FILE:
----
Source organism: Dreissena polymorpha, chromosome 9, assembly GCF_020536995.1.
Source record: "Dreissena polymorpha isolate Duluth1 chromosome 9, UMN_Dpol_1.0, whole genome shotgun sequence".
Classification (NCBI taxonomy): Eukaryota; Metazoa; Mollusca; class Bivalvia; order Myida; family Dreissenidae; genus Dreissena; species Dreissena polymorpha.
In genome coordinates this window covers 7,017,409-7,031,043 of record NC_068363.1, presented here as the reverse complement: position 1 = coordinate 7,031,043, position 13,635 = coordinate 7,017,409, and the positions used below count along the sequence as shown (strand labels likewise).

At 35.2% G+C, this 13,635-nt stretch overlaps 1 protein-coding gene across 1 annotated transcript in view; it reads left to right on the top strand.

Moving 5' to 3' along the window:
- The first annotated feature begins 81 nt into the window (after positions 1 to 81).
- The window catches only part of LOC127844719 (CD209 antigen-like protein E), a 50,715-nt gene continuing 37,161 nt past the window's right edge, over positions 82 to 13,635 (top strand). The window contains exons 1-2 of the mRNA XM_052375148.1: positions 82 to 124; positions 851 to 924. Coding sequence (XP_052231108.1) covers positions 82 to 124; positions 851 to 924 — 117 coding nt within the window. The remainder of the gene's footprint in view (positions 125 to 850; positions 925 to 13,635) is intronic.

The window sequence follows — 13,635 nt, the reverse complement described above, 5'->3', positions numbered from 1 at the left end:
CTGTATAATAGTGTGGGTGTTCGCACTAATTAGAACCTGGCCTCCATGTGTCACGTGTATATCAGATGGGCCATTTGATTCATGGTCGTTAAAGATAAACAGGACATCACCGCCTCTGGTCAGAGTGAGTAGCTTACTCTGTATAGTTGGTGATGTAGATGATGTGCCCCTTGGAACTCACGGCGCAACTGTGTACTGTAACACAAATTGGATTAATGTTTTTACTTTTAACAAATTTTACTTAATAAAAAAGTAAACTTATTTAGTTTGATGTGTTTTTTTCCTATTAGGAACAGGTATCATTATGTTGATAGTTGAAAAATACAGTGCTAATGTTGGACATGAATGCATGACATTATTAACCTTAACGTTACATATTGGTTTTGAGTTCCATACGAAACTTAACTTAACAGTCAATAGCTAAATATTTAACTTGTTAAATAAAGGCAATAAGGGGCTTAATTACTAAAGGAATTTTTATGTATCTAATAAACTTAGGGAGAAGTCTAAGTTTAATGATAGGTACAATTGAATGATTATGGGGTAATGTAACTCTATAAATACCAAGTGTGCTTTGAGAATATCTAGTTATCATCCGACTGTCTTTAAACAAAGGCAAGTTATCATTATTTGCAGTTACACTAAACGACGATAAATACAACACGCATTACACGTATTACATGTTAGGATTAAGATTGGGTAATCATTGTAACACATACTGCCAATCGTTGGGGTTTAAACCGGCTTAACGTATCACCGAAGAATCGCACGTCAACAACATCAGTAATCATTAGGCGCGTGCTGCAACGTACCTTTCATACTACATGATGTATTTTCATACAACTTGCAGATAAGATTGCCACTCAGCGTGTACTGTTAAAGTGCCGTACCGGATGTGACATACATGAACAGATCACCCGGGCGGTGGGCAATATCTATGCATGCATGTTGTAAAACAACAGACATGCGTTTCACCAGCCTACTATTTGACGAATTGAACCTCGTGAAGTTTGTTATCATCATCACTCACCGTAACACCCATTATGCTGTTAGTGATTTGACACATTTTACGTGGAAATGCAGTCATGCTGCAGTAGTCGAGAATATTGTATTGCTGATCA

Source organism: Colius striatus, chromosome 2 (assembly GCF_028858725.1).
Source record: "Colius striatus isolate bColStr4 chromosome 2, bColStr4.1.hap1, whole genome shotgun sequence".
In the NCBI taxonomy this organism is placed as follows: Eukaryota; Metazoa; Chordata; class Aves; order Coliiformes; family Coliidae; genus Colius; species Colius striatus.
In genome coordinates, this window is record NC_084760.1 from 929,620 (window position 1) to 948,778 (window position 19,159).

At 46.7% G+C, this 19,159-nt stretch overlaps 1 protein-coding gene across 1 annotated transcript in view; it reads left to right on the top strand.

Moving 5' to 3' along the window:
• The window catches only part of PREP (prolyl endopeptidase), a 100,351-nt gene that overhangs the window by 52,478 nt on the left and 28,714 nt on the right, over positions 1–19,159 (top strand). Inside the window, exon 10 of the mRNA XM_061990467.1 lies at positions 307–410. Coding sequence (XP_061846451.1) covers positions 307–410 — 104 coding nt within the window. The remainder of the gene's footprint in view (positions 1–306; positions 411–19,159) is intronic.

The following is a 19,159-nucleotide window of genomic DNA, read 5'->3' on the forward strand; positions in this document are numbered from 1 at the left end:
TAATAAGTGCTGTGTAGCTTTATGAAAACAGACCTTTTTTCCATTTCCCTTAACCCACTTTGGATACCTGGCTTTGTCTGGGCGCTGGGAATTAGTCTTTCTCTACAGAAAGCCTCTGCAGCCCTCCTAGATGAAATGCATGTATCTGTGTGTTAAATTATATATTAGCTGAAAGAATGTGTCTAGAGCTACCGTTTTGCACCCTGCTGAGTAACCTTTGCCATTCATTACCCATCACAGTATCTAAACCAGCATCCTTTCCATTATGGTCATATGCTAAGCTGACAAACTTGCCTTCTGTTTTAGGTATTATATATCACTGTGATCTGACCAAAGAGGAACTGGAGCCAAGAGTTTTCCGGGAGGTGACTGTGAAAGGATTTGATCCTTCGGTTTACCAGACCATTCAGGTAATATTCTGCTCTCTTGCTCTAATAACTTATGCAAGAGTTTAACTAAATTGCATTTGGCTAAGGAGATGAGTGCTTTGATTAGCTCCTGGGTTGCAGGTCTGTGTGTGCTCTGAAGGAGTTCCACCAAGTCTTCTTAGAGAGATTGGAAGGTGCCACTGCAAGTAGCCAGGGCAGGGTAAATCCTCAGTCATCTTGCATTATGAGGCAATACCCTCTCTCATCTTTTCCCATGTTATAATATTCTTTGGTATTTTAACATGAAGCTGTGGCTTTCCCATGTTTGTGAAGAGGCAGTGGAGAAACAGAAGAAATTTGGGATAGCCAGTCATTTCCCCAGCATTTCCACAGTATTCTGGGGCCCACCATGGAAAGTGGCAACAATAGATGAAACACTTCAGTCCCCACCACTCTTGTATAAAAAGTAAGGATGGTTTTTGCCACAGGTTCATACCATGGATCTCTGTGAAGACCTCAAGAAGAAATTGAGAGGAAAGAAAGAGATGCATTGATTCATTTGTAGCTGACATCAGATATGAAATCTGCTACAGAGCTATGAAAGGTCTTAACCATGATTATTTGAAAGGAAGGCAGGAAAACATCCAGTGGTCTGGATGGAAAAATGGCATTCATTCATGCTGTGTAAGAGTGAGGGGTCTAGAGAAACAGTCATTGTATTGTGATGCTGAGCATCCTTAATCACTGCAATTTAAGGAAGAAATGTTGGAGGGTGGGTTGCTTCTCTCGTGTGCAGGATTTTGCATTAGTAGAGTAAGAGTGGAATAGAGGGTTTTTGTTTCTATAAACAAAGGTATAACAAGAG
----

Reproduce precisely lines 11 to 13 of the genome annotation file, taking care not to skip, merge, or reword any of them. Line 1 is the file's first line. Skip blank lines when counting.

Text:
Source organism: Colius striatus, chromosome 2 (assembly GCF_028858725.1).
Source record: "Colius striatus isolate bColStr4 chromosome 2, bColStr4.1.hap1, whole genome shotgun sequence".
In the NCBI taxonomy this organism is placed as follows: Eukaryota; Metazoa; Chordata; class Aves; order Coliiformes; family Coliidae; genus Colius; species Colius striatus.